Overall I detected a huge dollop of political naivety about most of those demonstrating over the weekend of 21-24 April. Not that I didn't, and don't, sympathise with what they were hoping, and trying desperately, to achieve. I do, very much. Their cause is right and just but do they really know what they're doing, I'm now asking myself? Does anyone responsible for running events such as The Big One really understand how politics works, how the media works, how the civil service works, how Parliament works, how society at its most basic grassroots level really works?

Based on what I saw and witnessed and experienced on the Sunday and Monday of The Big One the answer appears to be no. And that is tragic. Because it means that at the present rate of decline Big Politics and Big Business is going to kill us all within a few short years without serious let or hindrance.

And please don't blame Big Media for this. Big Media has intelligent and concerned people working in it who care every bit as much as anyone I saw waving banners in Parliament Square and who would cover an event like The Big One given half a chance, and cover it well. But it won't when what they are presented with is a half-baked mix between Glastonbury and a village fete - with the emphasis more on the fete. No one could have predicted the events that weekend that would dominate the news agenda so completely. (Maybe, when it came down to it, The Big One's organisers' credit just wasn't quite good enough with the Great Editor in the Sky.)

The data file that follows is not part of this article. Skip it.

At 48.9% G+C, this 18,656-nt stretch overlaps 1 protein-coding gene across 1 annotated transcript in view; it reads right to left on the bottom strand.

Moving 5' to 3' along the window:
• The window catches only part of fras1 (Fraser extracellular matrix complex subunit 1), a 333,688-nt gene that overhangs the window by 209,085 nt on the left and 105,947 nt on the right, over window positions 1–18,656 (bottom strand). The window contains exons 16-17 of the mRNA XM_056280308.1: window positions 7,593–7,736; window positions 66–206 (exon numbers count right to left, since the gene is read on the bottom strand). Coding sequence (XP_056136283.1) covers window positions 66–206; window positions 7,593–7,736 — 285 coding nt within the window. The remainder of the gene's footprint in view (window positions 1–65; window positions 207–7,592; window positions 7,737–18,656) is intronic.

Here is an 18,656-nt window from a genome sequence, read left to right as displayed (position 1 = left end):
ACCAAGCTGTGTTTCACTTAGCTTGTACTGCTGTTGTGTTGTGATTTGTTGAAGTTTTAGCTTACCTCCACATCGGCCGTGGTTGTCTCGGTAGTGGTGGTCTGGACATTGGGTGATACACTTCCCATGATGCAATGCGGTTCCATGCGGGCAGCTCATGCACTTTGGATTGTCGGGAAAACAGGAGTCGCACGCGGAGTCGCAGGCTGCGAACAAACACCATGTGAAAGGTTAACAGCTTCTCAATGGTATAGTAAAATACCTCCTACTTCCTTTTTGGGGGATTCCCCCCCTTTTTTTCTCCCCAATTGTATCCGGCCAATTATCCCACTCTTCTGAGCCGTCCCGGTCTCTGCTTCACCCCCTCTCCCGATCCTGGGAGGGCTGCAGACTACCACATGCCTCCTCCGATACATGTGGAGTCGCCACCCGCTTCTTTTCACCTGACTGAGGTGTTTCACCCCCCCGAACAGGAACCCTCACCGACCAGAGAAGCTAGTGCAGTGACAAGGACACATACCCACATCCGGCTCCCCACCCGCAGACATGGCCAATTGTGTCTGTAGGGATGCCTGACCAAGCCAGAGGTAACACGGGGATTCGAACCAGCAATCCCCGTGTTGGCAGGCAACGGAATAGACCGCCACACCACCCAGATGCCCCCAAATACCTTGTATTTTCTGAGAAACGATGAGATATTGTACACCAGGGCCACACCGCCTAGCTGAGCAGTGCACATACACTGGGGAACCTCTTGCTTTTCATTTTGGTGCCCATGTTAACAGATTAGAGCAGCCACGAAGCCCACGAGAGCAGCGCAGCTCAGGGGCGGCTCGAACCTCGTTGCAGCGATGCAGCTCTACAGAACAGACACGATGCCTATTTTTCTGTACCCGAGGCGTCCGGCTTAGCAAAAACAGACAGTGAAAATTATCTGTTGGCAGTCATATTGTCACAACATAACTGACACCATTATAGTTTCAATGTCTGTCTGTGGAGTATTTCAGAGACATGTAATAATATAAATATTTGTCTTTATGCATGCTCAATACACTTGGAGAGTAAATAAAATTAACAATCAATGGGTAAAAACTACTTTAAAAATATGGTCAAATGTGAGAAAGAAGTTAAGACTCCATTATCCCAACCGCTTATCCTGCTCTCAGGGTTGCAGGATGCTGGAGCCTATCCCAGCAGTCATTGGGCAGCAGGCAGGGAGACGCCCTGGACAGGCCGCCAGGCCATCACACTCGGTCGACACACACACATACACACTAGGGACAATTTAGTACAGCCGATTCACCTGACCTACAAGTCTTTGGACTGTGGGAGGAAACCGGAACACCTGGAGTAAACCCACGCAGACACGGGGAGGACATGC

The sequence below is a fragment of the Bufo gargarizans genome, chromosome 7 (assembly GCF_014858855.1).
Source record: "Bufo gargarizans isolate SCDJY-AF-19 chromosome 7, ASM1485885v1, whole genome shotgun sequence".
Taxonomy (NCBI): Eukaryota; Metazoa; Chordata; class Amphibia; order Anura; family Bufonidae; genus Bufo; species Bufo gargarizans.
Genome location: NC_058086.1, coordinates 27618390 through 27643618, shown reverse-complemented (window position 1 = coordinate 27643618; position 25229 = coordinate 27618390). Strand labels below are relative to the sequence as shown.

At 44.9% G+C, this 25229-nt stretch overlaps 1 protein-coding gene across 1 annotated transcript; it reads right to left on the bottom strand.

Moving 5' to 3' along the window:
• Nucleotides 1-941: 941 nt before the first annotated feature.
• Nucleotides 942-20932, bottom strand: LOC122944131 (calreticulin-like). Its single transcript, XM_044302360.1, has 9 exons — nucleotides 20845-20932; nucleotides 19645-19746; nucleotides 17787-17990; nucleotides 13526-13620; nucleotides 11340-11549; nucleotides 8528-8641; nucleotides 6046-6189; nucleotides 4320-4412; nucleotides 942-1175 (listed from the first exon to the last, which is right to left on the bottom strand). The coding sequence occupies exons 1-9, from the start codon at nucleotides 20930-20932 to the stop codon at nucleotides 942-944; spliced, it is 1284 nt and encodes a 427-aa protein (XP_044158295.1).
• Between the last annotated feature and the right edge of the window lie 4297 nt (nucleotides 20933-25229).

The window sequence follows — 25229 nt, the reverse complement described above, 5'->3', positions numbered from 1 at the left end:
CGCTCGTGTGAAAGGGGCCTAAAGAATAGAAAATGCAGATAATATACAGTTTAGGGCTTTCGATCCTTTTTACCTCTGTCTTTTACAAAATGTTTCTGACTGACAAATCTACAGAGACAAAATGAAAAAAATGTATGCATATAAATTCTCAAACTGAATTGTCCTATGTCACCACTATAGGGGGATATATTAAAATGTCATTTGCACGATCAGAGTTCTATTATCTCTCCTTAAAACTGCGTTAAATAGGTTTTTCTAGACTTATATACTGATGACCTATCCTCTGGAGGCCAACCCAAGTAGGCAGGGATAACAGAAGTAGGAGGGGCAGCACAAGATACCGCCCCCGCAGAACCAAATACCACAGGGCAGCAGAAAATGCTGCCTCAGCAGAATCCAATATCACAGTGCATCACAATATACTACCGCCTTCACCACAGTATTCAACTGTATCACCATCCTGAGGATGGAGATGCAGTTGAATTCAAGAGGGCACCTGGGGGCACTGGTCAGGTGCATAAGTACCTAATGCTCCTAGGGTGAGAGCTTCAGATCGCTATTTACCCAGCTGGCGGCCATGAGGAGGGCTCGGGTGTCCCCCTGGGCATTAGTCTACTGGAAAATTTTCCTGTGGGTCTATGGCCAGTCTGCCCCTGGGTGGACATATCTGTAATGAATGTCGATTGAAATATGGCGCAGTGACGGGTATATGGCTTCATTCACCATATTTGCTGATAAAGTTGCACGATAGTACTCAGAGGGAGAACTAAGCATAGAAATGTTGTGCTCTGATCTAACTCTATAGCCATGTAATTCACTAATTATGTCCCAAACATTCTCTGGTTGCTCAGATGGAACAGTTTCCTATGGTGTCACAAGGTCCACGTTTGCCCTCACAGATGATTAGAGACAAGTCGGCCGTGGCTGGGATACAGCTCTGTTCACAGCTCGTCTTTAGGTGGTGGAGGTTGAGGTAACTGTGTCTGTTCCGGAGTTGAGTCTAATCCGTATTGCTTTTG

So I can do no better than close with a quote from XR's own assessment of The Big One in its newsletter of 12 May. Recognising that the non-disruptive event saw the collaboration of some 200 disparate groups more or less united in a more or less common cause, XR nevertheless acknowledged: 'But this more loving, less rage-filled era also had its problems. After making a lot of fuss about how the rebellion would ruin the neighbouring London Marathon (it didn’t), the British media pretty much ignored The Big One, and so too did the government. Rebels and other activists may have massed at parliament’s doorstep, but clearly the numbers required to get that door to open were not met.'

Quite so. And therein lies the problem. No matter how many people believe in, and therefore want, a peaceful fluffy rebellion that would barely ruffle a feather, the lesson of history is that disrupting the status quo is essential for real and radical change to happen - as it must. Even Jesus, the arch pacifist, realised that near the end.

And so it must be. To change you have to disrupt and there can, and will, be no change without it. We should take our lead from the Jarrow Crusaders. What is needed now is a Climate Crusade. It's the only hope we have left.